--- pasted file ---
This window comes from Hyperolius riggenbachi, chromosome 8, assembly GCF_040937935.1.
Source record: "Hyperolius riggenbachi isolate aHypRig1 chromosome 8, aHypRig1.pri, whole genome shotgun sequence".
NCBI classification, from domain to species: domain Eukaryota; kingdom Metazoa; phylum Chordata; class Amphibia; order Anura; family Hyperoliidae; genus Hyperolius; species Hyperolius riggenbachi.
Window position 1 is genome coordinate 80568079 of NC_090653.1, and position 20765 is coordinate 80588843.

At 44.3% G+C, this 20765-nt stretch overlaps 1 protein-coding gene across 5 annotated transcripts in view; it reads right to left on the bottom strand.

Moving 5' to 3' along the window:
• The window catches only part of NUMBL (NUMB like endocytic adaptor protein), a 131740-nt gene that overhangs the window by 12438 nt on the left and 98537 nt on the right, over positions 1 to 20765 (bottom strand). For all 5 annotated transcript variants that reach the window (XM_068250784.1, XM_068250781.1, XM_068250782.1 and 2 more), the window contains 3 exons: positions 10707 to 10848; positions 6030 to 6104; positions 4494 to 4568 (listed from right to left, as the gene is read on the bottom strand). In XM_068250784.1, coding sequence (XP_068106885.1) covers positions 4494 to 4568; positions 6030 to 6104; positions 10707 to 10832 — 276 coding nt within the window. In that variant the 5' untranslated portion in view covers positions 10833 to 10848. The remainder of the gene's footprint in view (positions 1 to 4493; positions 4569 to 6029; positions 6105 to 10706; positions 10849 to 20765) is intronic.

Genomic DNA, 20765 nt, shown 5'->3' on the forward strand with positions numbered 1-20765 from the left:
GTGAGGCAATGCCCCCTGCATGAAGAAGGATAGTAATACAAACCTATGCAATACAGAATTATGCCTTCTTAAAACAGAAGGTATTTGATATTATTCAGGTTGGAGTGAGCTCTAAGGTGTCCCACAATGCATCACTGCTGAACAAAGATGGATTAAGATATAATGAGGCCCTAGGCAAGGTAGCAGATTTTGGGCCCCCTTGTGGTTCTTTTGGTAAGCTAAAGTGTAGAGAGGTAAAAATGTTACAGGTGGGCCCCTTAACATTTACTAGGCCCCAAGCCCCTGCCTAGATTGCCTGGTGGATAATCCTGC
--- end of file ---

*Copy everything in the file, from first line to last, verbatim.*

This window comes from Hyperolius riggenbachi, chromosome 8, assembly GCF_040937935.1.
Source record: "Hyperolius riggenbachi isolate aHypRig1 chromosome 8, aHypRig1.pri, whole genome shotgun sequence".
NCBI classification, from domain to species: domain Eukaryota; kingdom Metazoa; phylum Chordata; class Amphibia; order Anura; family Hyperoliidae; genus Hyperolius; species Hyperolius riggenbachi.
Window position 1 is genome coordinate 80568079 of NC_090653.1, and position 20765 is coordinate 80588843.

At 44.3% G+C, this 20765-nt stretch overlaps 1 protein-coding gene across 5 annotated transcripts in view; it reads right to left on the bottom strand.

Moving 5' to 3' along the window:
• The window catches only part of NUMBL (NUMB like endocytic adaptor protein), a 131740-nt gene that overhangs the window by 12438 nt on the left and 98537 nt on the right, over positions 1 to 20765 (bottom strand). For all 5 annotated transcript variants that reach the window (XM_068250784.1, XM_068250781.1, XM_068250782.1 and 2 more), the window contains 3 exons: positions 10707 to 10848; positions 6030 to 6104; positions 4494 to 4568 (listed from right to left, as the gene is read on the bottom strand). In XM_068250784.1, coding sequence (XP_068106885.1) covers positions 4494 to 4568; positions 6030 to 6104; positions 10707 to 10832 — 276 coding nt within the window. In that variant the 5' untranslated portion in view covers positions 10833 to 10848. The remainder of the gene's footprint in view (positions 1 to 4493; positions 4569 to 6029; positions 6105 to 10706; positions 10849 to 20765) is intronic.

Genomic DNA, 20765 nt, shown 5'->3' on the forward strand with positions numbered 1-20765 from the left:
GTGAGGCAATGCCCCCTGCATGAAGAAGGATAGTAATACAAACCTATGCAATACAGAATTATGCCTTCTTAAAACAGAAGGTATTTGATATTATTCAGGTTGGAGTGAGCTCTAAGGTGTCCCACAATGCATCACTGCTGAACAAAGATGGATTAAGATATAATGAGGCCCTAGGCAAGGTAGCAGATTTTGGGCCCCCTTGTGGTTCTTTTGGTAAGCTAAAGTGTAGAGAGGTAAAAATGTTACAGGTGGGCCCCTTAACATTTACTAGGCCCCAAGCCCCTGCCTAGATTGCCTGGTGGATAATCCTGC